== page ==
E.C.Heasley , Jules A . Rodier , and Major Montgomery working in the White House's Telegraph Room — which was set up to receive news of the Spanish - American War — in Washington , D.C., 1898 . Library of Congress , Washington , D.C. ( digital . id . cph . 3b37154 )

Printing telegraphs

In 1903 the British inventor Donald Murray , following the ideas of Baudot , devised a time - division multiplex system for the British Post Office . The transmitter used a typewriter keyboard that punched tape , and the receiver printed text . He modified the Baudot Code by assigning code combinations with the fewest punched holes to the most frequently encountered letters and symbols . Murray sold the patent rights to Western Union and Western Electric in 1912 , and this formed the basis of the printing telegraph systems that came into use in the 1920s .
In 1924 the American Telephone & Telegraph Company ( AT&T ) introduced a printing telegraph system called the Teletype, which became widely used for business communication . The unit consisted of a typewriter keyboard and a simplex printer . Each keystroke generated a series of coded electric impulses that were then sent over the transmission line to the receiving system . There the receiver decoded the pulses and printed the message on a paper tape or other medium . In 1932 AT&T inaugurated the Teletypewriter Exchange Service ( TWX ) , a switched teleprinter network . Switching was accomplished manually until it was automated after World War II . In Europe , a similar service called Telex was inaugurated in the early 1930s and was partially automated in Germany before World War II . In 1962 Western Union introduced Telex in the United States as an international teleprinter service, and in 1970 it acquired TWX from AT&T . It was not possible for the Telex and TWX instruments to communicate directly with one another because of differences in transmission codes and transmission speeds. Western Union linked the two services through a network of processing centers that made the necessary conversions between the two systems .

Morse telegraph register from the 1840s . the register received a transmitted signal and transcribed the morse code symbols onto a strip of a paper wound from the spools. smithsonian institution .

The End Of The Telegraph Era

  After World War II much new technology became available that radically changed the telegraph industry . Old wire lines were too expensive to maintain and were replaced by coaxial cable and microwave links . Very wide - bandwidth channels became available , allowing transmission speeds limited only by the capabilities of the terminal equipment . These new transmission media were later augmented by satellite links and fiber optic transmission lines . In 1974 the Westar satellite , providing enormous capacity for all types of telecommunication , was placed in operation by Western Union .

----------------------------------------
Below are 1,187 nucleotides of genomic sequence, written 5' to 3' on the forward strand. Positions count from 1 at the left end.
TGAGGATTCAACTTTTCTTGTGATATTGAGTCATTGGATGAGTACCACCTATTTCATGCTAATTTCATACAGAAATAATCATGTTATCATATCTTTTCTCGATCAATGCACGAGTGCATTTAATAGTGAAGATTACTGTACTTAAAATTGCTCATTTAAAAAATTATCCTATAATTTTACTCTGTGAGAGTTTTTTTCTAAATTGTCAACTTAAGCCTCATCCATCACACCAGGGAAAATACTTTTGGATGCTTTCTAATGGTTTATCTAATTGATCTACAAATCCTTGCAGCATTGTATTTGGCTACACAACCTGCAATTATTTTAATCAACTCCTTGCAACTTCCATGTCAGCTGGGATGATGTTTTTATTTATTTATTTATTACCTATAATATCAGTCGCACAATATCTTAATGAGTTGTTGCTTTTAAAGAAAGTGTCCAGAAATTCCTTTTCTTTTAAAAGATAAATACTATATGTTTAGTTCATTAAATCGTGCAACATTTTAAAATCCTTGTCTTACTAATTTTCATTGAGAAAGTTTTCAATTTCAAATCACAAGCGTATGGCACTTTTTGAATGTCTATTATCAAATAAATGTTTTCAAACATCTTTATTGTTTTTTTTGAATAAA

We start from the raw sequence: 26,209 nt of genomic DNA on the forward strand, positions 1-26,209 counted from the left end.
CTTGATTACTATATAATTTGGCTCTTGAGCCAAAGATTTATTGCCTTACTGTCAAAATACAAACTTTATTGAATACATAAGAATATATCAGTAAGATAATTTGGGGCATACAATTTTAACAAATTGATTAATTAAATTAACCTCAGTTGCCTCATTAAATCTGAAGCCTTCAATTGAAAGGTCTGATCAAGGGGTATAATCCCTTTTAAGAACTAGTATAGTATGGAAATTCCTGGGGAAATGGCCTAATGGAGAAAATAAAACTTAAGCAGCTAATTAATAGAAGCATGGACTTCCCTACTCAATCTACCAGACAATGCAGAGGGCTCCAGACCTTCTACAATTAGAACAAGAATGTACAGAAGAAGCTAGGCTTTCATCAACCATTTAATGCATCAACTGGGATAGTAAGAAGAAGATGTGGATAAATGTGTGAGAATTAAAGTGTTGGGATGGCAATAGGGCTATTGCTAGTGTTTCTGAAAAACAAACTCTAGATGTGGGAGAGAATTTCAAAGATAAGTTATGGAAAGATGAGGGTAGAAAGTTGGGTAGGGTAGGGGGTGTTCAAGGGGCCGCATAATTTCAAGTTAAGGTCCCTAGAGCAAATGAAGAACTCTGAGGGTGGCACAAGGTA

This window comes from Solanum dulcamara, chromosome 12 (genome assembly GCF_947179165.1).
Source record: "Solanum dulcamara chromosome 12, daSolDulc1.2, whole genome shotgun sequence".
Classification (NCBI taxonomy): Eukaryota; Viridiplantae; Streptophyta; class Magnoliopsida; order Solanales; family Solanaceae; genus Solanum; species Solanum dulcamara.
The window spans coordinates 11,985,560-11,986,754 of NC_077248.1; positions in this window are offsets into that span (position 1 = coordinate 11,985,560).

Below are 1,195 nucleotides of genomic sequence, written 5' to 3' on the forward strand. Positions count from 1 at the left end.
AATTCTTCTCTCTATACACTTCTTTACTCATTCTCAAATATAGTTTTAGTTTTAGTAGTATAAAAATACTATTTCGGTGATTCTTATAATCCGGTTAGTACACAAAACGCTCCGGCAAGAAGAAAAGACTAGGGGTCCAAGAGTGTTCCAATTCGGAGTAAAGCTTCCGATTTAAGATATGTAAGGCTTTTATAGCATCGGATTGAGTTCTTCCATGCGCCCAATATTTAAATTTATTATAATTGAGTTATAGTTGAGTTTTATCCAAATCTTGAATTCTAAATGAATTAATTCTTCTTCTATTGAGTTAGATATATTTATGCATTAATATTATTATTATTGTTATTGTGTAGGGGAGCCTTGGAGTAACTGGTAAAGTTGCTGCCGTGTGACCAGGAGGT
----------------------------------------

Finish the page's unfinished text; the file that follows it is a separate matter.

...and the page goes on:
These new transmission channels were complemented by new electronic technology including transistors, integrated circuits , and various microelectronics devices that reduced costs and improved performance . With the advent of the digital computer in the 1960s , the trend toward entirely digital communication began. The facsimile telegraph was perfected in the 1930s and was widely used for sending photographs and other graphics information over telephone and telegraph lines in an analog transmission system. By the 1980s , however , analog facsimile was virtually replaced by the digital fax machine. In many offices , fax machines and e-mail began to replace other types of communication , including telegrams , TWX , Telex , and in many cases , the postal service . In the face of changing technology , the Western Union Telegraph Company was reorganized as the Western Union Corporation in 1988 to handle money transfers and related services . It sold its international private line service to Tele-Columbus AG of Switzerland , the Westar satellite system was sold to GM Hughes Electronics Corporation of the United States , and AT&T acquired Western Union’s business services group . The Telegraph , which had started in 1837 , was replaced in most applications in developed countries by digital data-transmission systems based on computer technology .

TeleprinterA T100 Telex teleprinter.Flominator